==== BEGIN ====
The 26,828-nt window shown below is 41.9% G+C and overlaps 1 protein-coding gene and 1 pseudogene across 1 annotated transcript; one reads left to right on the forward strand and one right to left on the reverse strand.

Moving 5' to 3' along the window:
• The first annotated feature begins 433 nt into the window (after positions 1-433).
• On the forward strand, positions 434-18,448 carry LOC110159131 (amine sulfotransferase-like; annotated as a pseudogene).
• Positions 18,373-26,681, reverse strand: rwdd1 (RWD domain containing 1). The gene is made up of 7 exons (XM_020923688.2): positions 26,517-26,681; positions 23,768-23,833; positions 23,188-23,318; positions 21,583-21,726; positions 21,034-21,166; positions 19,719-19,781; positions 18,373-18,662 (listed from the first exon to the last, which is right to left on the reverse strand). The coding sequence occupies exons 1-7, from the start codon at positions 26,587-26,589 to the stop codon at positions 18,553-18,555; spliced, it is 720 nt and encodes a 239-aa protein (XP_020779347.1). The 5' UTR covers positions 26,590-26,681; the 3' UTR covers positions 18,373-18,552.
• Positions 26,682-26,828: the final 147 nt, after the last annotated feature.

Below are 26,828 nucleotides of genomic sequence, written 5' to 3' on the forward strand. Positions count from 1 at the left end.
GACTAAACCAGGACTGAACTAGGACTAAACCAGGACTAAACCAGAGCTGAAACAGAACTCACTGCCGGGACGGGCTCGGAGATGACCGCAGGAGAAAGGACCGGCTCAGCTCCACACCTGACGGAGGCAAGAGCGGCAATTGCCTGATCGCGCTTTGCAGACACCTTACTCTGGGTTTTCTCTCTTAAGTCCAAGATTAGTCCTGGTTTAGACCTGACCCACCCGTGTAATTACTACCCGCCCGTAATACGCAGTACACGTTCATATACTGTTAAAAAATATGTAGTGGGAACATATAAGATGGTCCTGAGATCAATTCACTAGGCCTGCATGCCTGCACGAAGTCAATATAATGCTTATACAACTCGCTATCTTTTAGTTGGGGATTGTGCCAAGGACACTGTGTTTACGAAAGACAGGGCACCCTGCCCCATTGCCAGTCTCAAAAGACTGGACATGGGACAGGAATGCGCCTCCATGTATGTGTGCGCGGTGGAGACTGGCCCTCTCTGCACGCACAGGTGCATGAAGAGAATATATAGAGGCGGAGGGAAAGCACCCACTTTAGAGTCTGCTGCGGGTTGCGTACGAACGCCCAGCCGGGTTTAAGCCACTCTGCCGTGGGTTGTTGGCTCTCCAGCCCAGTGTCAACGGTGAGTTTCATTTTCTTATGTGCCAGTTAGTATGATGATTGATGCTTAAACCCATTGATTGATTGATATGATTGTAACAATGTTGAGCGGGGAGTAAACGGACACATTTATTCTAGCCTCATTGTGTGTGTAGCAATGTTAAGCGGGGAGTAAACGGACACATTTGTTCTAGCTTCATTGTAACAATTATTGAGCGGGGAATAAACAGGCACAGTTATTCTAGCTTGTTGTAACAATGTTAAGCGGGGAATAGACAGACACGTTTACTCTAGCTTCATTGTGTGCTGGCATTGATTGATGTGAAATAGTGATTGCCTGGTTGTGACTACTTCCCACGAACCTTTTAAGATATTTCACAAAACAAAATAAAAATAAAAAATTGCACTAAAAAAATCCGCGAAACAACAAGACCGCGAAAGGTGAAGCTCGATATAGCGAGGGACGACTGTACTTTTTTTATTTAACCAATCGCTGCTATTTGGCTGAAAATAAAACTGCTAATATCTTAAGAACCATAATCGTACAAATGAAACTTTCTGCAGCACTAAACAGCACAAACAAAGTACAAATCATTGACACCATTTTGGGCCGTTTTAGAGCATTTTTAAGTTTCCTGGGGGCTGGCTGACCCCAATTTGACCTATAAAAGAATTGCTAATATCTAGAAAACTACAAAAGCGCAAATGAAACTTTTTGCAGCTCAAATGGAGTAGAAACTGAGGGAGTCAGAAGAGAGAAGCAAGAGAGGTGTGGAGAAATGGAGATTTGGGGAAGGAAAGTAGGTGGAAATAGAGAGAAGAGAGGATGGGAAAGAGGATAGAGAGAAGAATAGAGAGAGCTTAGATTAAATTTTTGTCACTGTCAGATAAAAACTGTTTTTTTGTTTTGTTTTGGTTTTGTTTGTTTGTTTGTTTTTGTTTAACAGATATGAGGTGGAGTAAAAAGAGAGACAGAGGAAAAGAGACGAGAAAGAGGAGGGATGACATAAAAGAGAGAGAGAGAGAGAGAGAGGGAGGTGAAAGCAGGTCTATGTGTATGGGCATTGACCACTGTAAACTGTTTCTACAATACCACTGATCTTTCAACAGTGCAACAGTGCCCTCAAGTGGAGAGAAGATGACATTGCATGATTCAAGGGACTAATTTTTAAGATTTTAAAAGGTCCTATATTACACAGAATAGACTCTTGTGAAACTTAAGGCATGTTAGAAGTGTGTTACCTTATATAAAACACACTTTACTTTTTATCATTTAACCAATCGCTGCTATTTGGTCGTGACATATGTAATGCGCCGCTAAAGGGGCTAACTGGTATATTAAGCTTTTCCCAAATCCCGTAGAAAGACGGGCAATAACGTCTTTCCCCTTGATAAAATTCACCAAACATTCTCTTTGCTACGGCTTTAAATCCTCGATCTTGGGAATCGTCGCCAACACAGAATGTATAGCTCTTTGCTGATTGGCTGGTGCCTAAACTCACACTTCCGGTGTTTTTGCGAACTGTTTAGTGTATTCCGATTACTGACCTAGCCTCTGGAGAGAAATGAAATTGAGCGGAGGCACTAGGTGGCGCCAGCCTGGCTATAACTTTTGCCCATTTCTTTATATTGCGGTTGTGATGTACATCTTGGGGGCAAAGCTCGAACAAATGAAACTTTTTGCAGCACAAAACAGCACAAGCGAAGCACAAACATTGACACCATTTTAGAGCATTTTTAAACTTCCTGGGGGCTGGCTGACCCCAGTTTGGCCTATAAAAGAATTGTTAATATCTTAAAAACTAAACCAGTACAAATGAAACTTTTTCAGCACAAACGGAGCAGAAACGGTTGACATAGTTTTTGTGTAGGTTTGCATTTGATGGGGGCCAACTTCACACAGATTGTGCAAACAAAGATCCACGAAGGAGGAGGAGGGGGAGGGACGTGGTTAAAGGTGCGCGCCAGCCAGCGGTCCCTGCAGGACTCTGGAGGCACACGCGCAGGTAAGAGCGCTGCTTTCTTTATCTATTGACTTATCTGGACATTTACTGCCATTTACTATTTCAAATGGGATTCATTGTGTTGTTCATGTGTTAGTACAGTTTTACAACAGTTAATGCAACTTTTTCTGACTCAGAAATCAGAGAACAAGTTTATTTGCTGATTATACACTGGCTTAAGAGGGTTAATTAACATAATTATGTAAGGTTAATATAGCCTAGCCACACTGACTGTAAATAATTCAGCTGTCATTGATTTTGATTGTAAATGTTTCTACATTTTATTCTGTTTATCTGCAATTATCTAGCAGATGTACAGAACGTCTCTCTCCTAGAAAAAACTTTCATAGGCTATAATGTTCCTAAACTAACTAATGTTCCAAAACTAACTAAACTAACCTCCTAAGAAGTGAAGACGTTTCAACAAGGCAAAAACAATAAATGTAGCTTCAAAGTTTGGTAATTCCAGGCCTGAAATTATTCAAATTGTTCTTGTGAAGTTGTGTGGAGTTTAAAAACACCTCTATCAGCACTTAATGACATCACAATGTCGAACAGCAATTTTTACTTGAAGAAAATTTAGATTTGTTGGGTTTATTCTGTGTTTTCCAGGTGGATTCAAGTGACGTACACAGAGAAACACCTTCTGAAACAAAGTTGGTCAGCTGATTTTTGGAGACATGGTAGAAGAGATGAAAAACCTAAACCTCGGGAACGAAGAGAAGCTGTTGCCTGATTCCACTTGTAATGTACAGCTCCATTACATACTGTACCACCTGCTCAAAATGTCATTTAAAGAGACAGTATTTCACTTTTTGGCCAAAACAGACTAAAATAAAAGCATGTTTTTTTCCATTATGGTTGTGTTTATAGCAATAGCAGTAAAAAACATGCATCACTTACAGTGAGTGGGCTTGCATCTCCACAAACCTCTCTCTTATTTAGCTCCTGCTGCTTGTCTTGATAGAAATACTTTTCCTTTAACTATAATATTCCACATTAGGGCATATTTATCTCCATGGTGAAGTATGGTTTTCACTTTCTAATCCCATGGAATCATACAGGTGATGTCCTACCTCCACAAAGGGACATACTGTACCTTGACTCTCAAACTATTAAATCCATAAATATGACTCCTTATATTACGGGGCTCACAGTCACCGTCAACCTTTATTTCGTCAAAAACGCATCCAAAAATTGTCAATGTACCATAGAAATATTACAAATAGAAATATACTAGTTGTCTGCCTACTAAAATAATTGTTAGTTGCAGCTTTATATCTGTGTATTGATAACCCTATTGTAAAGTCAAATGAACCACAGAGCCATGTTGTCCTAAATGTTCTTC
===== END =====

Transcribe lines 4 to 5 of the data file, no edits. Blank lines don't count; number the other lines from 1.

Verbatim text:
• On the forward strand, positions 434-18,448 carry LOC110159131 (amine sulfotransferase-like; annotated as a pseudogene).
• Positions 18,373-26,681, reverse strand: rwdd1 (RWD domain containing 1). The gene is made up of 7 exons (XM_020923688.2): positions 26,517-26,681; positions 23,768-23,833; positions 23,188-23,318; positions 21,583-21,726; positions 21,034-21,166; positions 19,719-19,781; positions 18,373-18,662 (listed from the first exon to the last, which is right to left on the reverse strand). The coding sequence occupies exons 1-7, from the start codon at positions 26,587-26,589 to the stop codon at positions 18,553-18,555; spliced, it is 720 nt and encodes a 239-aa protein (XP_020779347.1). The 5' UTR covers positions 26,590-26,681; the 3' UTR covers positions 18,373-18,552.